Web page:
Row 1 (WS): P6.
Row 2: K1, m1r, k to last st, m1l, k1—8 sts.
Row 3: P8.
Row 4: Repeat row 2—10 sts.
Row 5: P10.
Row 6: Repeat row 2—12 sts.
Row 7: P12.
Row 8: Repeat row 2—14 sts.
Rows 9 – 11: Continue in St st. Place stitches for first flap on a spare needle if working separately and work the second flap as for the first.
Round 12: Note: Use your preferred needle(s) to work in the round, taking into consideration that you will be knitting a very small circumference, and, in the end, will perform a three-needle bind off, by dividing the stitches in half at the side markers. 

Join the 2 flaps together to finish the bag in the round as follows: knit across the last worked flap, place a marker to indicate the side seam of the bag, continue to work across the stitches from the second flap, place different colored marker to designate the side seam and beginning of the round. 

Purse Body
Rounds 13 – 16: Knit in the round.
Round 17: *K1, ssk, knit to 3 sts before marker, k2tog, k1, sm; repeat from *, slip round marker—12sts each side.
Round 18: Knit in the round.
Round 19: Repeat round 16—10sts each side.
Round 20: Knit around.
Round 21: Repeat round 16—8 sts each side.
Round 22: Knit around.

After the last round turn the bag inside out so that RSs face each other and the WS of the fabric is facing you. Divide the sts onto 2 needles at the side markers so that the two sides sit parallel to each other. Perform a 3-needle bind off. Cut yarn. Weave in all ends.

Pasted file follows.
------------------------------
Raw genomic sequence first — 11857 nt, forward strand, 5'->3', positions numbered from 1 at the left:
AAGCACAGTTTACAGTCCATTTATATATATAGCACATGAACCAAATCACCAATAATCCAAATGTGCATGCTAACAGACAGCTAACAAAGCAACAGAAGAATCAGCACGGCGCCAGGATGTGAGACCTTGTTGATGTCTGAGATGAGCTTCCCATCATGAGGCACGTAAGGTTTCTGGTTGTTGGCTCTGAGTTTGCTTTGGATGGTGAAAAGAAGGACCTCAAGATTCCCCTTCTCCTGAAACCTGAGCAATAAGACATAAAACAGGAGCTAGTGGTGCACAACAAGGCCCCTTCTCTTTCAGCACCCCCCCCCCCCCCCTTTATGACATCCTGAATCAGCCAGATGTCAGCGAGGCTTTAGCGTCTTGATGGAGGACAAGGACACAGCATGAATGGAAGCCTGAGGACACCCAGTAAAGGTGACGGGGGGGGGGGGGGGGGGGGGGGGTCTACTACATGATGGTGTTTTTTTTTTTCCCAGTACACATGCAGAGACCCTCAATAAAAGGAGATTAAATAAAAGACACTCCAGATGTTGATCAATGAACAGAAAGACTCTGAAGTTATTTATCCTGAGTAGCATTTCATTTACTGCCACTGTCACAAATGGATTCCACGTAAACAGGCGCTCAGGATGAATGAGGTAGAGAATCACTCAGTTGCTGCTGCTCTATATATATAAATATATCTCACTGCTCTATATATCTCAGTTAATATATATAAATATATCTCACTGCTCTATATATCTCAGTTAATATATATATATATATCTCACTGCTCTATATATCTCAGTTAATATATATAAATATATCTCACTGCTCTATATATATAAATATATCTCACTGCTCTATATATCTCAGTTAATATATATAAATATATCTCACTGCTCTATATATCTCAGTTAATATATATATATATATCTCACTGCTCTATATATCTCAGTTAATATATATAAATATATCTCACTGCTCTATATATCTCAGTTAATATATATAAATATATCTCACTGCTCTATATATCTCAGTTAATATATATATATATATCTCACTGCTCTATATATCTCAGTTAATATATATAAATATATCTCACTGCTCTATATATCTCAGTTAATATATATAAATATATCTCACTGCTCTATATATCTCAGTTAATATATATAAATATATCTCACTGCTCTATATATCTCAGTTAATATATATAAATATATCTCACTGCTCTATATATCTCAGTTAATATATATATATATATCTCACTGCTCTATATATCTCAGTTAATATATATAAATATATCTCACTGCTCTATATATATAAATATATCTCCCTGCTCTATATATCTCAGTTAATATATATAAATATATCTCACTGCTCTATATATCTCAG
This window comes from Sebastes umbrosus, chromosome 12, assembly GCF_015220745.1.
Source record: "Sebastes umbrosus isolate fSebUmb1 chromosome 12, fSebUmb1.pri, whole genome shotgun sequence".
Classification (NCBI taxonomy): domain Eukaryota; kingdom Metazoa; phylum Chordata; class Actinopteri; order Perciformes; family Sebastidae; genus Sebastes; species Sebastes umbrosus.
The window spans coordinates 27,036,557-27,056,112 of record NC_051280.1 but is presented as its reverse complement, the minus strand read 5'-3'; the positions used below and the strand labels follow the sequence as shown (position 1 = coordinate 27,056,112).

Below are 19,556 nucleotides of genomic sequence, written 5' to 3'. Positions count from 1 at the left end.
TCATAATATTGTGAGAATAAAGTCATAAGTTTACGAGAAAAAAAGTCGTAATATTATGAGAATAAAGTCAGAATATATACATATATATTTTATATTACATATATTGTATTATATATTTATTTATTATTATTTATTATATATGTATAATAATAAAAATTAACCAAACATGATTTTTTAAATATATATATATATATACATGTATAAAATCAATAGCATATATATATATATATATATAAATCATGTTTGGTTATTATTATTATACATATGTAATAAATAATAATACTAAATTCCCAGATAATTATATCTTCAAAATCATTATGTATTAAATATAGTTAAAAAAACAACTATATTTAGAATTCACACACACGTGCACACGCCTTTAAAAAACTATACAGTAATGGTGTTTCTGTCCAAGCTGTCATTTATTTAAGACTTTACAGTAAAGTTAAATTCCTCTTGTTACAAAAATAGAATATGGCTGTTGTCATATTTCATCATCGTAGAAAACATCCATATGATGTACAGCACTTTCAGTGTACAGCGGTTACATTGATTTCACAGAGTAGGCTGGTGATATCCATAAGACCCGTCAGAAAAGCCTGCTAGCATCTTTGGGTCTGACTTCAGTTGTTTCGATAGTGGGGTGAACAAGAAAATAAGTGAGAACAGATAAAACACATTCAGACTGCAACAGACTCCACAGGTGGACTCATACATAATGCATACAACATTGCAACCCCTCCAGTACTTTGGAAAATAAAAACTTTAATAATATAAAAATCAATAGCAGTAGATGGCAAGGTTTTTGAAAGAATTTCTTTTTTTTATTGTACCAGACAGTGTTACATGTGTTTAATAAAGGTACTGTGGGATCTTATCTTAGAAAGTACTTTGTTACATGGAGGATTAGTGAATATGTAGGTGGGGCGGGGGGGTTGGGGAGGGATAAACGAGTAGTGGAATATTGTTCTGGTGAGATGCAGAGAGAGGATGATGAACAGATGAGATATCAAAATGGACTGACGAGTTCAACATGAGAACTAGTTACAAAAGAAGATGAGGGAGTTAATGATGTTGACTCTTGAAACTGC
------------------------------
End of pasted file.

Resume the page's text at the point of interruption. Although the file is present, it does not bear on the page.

Three tiny knitted purses sit on a window sill waiting to be felted.

Finishing

Where possible, I have created live links to other blog post tutorials here in The Noni Blog that offer additional details about each finishing step. Details about how to felt your knitted bags are coming within the next few days to this blog. When that post is live on Tuesday, January 5, the Felt Your Bag heading below will become a live link.

Prepare to Felt Your Purse

For best results, have the purse frame available to check the size of the purse so that you do not over-felt or under-felt your bag. Felt your bag until the bag, from side seam to side seam, measures between 2.5 – 2.75″ (6.25 – 6.75cm).

I caution against overfelting as a general principle: an over-felted bag is difficult if not impossible to put in a frame. Once the purse is the desired size, rinse and then spin or press between absorbent cloths until slightly damp. Keep the purse slightly damp (not wet) until you can sew the purse into the frame. If you are not able to begin the finishing process immediately, place your felted purse in a plastic bag and store in the freezer until you are ready to glue the purse into the frame (see below).